By Todd Cohen
Charity is more than giving away money.
While they make grants to support programs, foundations can do much more.
They can use their dollars, knowledge and connections to help charities operate more effectively, and push for change in public policy to fix social problems.
They also can be more active shareholders, investing in companies in sync with their own goals, and using their shareholder clout to try to retool corporate policies that run counter to their mission.
As the Philanthropy Journal reported in our recent five-part series, a small but growing number of foundations are taking their shareholder role seriously.
But far too many foundations remain passive investors.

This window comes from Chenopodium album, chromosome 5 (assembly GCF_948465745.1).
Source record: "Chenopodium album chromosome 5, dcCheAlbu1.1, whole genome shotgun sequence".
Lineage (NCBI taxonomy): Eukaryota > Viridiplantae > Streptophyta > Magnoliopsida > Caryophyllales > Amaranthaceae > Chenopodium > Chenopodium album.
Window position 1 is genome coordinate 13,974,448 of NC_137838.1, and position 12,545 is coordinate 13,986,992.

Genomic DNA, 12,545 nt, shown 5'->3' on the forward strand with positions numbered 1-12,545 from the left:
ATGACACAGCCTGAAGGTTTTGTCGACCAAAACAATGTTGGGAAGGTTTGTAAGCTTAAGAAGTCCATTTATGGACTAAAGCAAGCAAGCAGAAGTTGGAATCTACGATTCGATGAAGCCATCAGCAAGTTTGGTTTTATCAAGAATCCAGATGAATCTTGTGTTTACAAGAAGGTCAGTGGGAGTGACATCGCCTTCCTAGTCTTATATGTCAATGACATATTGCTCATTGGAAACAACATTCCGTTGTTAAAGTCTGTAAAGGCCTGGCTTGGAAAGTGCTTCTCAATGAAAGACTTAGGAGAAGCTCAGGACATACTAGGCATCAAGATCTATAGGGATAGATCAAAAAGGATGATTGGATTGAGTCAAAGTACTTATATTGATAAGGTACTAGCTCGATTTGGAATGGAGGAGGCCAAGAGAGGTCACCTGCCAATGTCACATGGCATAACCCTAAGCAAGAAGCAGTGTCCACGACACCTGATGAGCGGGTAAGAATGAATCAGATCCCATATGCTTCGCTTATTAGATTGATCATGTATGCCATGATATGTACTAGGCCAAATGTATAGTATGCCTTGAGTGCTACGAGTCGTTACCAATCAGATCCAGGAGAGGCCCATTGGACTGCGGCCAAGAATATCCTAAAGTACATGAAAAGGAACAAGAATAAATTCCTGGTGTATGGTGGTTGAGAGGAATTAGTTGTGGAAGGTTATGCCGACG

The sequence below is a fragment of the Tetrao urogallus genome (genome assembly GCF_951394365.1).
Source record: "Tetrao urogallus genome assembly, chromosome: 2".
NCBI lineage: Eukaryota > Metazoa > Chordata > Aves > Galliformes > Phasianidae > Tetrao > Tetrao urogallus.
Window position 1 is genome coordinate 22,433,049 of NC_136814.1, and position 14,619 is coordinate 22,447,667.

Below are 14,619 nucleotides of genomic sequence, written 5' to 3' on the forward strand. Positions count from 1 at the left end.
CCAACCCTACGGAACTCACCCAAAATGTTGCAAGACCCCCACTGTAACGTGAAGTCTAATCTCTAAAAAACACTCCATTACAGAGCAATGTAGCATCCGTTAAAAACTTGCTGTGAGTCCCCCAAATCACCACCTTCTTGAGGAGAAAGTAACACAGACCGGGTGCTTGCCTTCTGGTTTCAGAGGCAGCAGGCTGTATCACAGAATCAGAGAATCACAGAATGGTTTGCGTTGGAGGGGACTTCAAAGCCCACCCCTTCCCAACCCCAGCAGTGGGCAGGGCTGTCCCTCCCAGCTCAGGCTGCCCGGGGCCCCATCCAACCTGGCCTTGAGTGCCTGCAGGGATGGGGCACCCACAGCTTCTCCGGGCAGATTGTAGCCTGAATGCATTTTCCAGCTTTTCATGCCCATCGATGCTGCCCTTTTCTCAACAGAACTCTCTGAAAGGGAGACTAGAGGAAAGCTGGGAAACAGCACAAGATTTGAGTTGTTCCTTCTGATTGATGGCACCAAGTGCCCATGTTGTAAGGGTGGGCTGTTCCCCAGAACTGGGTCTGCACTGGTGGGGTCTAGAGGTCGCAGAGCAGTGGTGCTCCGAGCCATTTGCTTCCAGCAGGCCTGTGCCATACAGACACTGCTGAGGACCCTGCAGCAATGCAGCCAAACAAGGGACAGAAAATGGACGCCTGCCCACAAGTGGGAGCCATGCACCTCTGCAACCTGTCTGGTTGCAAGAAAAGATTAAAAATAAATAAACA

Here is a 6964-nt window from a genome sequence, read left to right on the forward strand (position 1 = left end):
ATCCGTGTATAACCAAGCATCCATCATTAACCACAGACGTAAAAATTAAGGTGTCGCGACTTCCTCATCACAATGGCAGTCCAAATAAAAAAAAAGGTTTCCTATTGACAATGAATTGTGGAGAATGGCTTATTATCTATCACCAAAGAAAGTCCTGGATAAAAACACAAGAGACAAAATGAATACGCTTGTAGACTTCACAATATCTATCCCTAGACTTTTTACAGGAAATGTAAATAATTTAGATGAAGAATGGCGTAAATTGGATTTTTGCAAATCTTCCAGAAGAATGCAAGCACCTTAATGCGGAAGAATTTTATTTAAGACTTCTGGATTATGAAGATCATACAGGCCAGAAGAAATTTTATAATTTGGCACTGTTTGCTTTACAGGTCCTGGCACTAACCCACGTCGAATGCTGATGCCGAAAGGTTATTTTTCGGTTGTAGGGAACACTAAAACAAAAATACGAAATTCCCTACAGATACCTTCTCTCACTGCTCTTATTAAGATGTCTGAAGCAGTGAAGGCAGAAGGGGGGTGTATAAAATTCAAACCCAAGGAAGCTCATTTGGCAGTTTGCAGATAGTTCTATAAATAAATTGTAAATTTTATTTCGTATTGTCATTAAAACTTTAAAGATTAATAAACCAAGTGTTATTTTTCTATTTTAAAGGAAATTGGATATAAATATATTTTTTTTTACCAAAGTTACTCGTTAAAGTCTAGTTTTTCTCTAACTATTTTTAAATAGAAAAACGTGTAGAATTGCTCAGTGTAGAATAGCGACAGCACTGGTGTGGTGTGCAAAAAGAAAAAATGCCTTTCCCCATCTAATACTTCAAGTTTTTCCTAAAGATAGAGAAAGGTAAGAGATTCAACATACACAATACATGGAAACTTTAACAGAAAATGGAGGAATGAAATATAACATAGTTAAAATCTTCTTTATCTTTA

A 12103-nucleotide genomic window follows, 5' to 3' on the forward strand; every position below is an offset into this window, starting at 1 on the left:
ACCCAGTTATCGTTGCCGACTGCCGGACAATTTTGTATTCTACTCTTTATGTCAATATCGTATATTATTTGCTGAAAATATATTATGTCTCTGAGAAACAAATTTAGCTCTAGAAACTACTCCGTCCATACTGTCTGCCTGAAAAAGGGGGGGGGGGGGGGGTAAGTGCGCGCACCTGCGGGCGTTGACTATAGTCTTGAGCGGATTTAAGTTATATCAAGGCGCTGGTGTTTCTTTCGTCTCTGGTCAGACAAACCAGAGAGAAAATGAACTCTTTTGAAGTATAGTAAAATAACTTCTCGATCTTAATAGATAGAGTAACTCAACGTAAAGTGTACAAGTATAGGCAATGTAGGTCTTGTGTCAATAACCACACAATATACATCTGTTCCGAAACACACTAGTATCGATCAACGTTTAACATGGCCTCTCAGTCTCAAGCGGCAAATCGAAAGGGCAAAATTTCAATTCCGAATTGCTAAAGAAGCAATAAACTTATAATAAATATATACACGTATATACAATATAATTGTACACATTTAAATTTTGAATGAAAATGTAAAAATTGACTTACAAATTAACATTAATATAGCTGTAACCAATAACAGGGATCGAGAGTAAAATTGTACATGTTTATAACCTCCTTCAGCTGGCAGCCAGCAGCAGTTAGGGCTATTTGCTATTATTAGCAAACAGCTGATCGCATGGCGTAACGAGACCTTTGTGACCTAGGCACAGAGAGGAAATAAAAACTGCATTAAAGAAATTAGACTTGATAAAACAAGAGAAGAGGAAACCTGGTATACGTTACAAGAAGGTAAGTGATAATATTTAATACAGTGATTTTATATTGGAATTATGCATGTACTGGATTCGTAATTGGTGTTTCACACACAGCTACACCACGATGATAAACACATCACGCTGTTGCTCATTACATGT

They aim to generate strong returns by investing their endowment, and comply with the law by making grants equal to 5 percent of their assets.
But they fail to treat their endowment as more than an investment to generate enough interest to cover grants.
With government mired in business as usual, and politicians cutting taxes to pander to voters, social progress depends on charities making productive use of all their assets.
Stock can be a powerful philanthropic tool, one that foundations must use to help make change happen.
Todd Cohen is the Editor and Publisher of the Philanthropy Journal.